2
$\begingroup$

I would like to find a result telling me that two simple closed curves $\alpha$ and $\beta$ (on a non-orientable surface $S$) are in minimal position if and only if there is not a disk in $S$ whose boundary consists of an arc of $\alpha$ and an arc of $\beta$.

[By minimal position I mean that the number of $i(\alpha,\beta) :=$ intersections of $\alpha$ and $\beta$ = min{$i(\alpha',\beta')$|$\alpha'$ and $\beta'$ are isotopic to $\alpha$ and $\beta$ resp.}

I have searched previous literature on non-orientable surfaces and found Lemma 2.5 in: https://www.math.stonybrook.edu/~mlyubich/Archive/Topology/Epstein.pdf

The Lemma states that for two closed curves $\alpha$ and $\beta$ that intersect on an orientable or non-orientable surface, there always exists an ambient isotopy that separates them. This is well known for orientable surfaces, and to obtain the result for non-orientable you can just lift to the orientable double cover and obtain your ambient isotopy there.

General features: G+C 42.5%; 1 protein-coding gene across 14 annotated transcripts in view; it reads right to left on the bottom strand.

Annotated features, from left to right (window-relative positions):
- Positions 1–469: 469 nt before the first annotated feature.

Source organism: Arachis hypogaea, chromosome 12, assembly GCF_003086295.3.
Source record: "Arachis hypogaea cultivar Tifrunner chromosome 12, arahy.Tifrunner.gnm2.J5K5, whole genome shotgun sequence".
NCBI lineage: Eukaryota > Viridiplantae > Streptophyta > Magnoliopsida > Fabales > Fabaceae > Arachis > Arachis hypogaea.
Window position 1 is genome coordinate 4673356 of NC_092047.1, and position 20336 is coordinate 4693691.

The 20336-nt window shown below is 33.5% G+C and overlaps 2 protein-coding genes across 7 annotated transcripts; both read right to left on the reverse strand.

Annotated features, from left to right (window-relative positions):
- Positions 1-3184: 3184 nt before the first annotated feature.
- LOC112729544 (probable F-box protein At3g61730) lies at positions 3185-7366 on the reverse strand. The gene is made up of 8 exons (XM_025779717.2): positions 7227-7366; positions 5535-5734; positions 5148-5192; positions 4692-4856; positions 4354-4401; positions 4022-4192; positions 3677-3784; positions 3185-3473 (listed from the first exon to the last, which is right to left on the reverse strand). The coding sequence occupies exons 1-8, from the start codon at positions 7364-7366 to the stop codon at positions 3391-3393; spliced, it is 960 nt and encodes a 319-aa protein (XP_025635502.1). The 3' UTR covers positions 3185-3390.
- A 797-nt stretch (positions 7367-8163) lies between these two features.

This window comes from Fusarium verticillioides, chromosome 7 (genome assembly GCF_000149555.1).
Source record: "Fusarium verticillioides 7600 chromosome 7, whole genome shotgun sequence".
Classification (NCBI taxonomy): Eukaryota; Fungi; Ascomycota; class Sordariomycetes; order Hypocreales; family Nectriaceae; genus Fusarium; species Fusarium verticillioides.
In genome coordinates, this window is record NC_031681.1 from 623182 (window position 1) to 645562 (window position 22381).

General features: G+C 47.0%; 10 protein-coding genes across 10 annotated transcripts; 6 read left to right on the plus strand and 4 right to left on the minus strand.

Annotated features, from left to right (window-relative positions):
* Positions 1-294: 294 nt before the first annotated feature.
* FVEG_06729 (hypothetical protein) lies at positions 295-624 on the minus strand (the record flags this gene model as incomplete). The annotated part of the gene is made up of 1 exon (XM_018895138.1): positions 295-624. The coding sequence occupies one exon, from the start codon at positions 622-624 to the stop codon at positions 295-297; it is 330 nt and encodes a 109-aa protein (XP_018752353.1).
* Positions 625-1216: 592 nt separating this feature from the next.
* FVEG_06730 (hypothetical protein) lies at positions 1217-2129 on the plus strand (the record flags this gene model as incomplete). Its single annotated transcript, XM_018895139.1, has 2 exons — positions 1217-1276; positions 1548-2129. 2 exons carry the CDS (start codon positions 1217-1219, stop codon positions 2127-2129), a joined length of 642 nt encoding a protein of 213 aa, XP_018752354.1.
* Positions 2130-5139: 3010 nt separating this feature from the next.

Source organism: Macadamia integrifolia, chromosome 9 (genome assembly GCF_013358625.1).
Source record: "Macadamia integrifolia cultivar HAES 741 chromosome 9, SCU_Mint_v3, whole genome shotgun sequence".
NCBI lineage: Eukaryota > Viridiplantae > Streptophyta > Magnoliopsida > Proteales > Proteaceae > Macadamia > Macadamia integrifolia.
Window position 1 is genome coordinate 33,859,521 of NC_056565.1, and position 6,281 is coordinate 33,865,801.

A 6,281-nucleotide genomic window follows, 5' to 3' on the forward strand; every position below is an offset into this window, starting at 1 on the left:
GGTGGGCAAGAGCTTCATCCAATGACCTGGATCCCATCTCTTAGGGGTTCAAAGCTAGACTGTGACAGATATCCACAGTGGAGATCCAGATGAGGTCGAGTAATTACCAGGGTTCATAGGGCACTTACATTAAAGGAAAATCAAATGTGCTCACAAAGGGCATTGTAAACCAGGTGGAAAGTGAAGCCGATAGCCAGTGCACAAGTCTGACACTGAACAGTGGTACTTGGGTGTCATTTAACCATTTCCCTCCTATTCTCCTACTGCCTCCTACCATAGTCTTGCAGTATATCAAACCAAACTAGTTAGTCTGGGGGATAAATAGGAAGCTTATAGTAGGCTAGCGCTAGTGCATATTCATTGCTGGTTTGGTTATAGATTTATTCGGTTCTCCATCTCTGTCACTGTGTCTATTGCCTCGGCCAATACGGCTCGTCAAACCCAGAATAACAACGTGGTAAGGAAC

Is there a way of extracting the result about minimal position from this lemma? Or is ambient isotopy going to be too weak?

$\endgroup$
  • 2
    $\begingroup$ I know two proofs of this for orientable surfaces (one using hyperbolic geometry that is explained in Farb-Margalit's primer on mapping class groups, the other using basic differential topology and explained in Buser's Geometry and Spectra of Compact Riemann Surfaces). Both proofs also work for non-orientable surfaces without changes. $\endgroup$ – Andy Putman Feb 13 '17 at 4:36
  • $\begingroup$ I think there is also a fairly elementary proof in "Automorphisms of Surfaces After Nielsen and Thurston" by Casson and Bleiler. The arguments should give you everything you need. Maybe nothing that isn't covered by Andy's references. $\endgroup$ – Richard Weidmann Feb 13 '17 at 18:46

Your Answer

By clicking “Post Your Answer”, you agree to our terms of service, privacy policy and cookie policy

Browse other questions tagged or ask your own question.